The account was supported by local residents reached by telephone in recent days.

North of the dam, speculation continued to swirl around Russian intentions at the Zaporizhzhia Nuclear Power Plant, which has been occupied by Russian forces since early in the war and where Ukrainian intelligence has estimated at least 500 soldiers are garrisoned.

Rafael Mariano Grossi, the head of the International Atomic Energy Agency, said at a news conference in Rome on Friday that the agency was “almost there” in brokering a deal for Russian troops to pull out of the plant and to create a demilitarized zone around the facility, which has been at the center of frequent shelling.

“We have a proposal on the table which simply put is aiming to stop the folly of bombing the largest nuclear power plant in Europe,” he said.

Although the Kremlin has pushed back on Ukrainian suggestions that its forces were preparing to leave the nuclear plant, Alexei Likhachev, the head of the Russian nuclear energy agency, confirmed negotiations with the International Atomic Energy Agency, the United Nations’ nuclear watchdog group, were continuing.

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Georgia fugitive gets himself arrested after commenting on ‘most wanted’ post

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This is not a list most would ask to be on.

A Georgia man assisted law enforcement in his arrest after he commented on the Rockdale County Sheriff’s Office’s Facebook page.

When the sheriff’s department, located east of Atlanta, released their “Most Wanted List” for November, Christopher Spaulding appeared offended by the omission.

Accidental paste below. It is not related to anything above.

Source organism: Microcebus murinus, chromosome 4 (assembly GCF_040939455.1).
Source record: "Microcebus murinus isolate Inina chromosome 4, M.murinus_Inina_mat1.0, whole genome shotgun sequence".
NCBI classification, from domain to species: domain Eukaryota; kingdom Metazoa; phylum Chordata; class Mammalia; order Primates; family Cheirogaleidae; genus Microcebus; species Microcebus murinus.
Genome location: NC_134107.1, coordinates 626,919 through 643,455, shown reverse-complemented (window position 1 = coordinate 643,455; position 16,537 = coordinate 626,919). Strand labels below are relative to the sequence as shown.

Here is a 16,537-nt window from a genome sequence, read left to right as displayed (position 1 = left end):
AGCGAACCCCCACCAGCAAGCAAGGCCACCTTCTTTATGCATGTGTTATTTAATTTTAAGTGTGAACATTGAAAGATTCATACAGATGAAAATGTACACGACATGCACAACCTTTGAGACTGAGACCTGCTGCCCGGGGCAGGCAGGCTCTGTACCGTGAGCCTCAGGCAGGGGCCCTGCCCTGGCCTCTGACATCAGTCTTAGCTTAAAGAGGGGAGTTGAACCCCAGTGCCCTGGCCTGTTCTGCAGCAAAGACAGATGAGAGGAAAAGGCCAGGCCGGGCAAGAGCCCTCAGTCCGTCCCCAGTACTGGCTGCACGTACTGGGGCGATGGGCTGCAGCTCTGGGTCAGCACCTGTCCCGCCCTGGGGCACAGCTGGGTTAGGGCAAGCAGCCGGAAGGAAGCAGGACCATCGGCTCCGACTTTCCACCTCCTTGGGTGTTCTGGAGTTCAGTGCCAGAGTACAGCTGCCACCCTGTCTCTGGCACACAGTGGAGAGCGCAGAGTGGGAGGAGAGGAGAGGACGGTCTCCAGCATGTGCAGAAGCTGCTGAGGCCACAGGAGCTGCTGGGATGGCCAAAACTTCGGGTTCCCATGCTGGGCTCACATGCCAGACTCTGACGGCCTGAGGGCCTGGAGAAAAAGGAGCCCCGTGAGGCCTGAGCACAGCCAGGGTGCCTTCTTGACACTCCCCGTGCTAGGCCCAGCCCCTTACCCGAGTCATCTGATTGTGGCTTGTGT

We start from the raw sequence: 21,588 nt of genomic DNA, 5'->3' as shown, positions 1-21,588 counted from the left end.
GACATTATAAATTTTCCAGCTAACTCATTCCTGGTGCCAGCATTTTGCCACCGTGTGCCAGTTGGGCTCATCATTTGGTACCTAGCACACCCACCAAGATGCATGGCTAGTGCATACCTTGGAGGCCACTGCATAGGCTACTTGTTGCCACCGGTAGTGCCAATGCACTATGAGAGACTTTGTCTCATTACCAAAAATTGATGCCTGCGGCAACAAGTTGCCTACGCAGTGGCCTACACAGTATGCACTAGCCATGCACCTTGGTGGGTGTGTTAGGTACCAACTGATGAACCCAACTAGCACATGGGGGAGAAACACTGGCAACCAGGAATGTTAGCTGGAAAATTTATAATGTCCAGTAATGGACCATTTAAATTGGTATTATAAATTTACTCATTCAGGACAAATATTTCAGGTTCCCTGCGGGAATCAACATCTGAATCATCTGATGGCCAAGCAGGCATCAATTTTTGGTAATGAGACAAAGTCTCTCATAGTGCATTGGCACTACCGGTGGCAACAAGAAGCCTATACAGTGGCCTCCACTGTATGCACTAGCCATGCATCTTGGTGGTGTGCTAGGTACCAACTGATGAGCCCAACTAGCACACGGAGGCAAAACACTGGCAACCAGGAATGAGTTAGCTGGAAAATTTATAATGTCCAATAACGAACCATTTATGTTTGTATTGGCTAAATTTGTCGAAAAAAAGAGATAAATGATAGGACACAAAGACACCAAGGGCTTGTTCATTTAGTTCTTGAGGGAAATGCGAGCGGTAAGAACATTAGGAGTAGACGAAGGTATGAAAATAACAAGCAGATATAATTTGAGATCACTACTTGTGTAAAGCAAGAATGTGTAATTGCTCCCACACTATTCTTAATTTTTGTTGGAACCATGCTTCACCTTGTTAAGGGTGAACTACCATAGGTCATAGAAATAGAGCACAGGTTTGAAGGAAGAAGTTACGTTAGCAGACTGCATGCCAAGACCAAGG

“How about me” Spaulding asked through his personal Facebook account.

The department was happy to reply on Thursday, saying, “you are correct you have two warrants, we are on the way.” 

Later on Thursday, Rockdale police shared an update to the bizarre exchange. Spaulding, wearing a red Georgia Bulldogs hoodie and hat, was apprehended and handcuffed.

The 40-year-old had two warrants for Felony Violation of Probation, according to police.

The Rockdale County Sheriff’s Office was happy to add Spaulding to the list.
Rockdale County Sheriff’s Office / Facebook

“We appreciate you for your assistance in your capture!” the department said in the post.

After Spaulding was taken into custody, the Rockdale County Sheriff’s Office reminded wanted fugitives that being left off the “Most Wanted List” isn’t a get-out-of-jail-free card.

“Our Top 10 is compiled based off of the severity of the charges only. By not being on this list does not mean our Fugitive Unit is not looking for you if you have an active warrant.”

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Your Holiday Rituals

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“Our holiday ritual involves stretching buñuelos over cheesecloth on our bent knee. We use a secret family recipe that my older sister has yet to share. Everyone is involved in an assembly line according to expertise, mixing, forming testales, rolling out perfectly round tortillas, stretching, then frying to a golden color!” — Elma Cadena, San Antonio, Texas

“My family and I burn a yule log on the winter solstice. We find a weirdly shaped or very large hunk of wood, decorate it with twigs, berries, foliage and other items as we see fit, then we fasten a note or make a marking on the log indicating some intention we have for the coming year.” — Candace Abraham, Newport, Wash.

“I carry around one $100 bill to tip someone randomly. I go about my business and when I find that person who needs a pick-me-up, I plant the big bill as I normally would: in the hand of the hair dresser, jar at coffee shop, billfold for server. And don’t stick around for the reaction. Let them enjoy their surprise privately!” — Jackie Shapiro Brooker, Greenville, S.C.

“My husband’s family’s 20-plus-year tradition of a Christmas Eve dinner we call ‘mishy mashy.’ There is one rule: Every person must bring or make one food item that they want to eat. Anything is game, and no judgment allowed. Soft pretzels? Yum! Oyster soup? OK! Cheese shaped like reindeer that you just bought? Looks good!” — Jen Bowerman, Traverse City, Mich.

“When I was in my early 20s, we lost my 22-year-old brother to cancer just before Christmas. As a means of coping, my mom and I took a class where we constructed a gingerbread house completely from scratch. Over 40 years later, I continue to make one every Christmas season with my daughters.” — Beth Q. Reynolds, Hopkinton, Mass.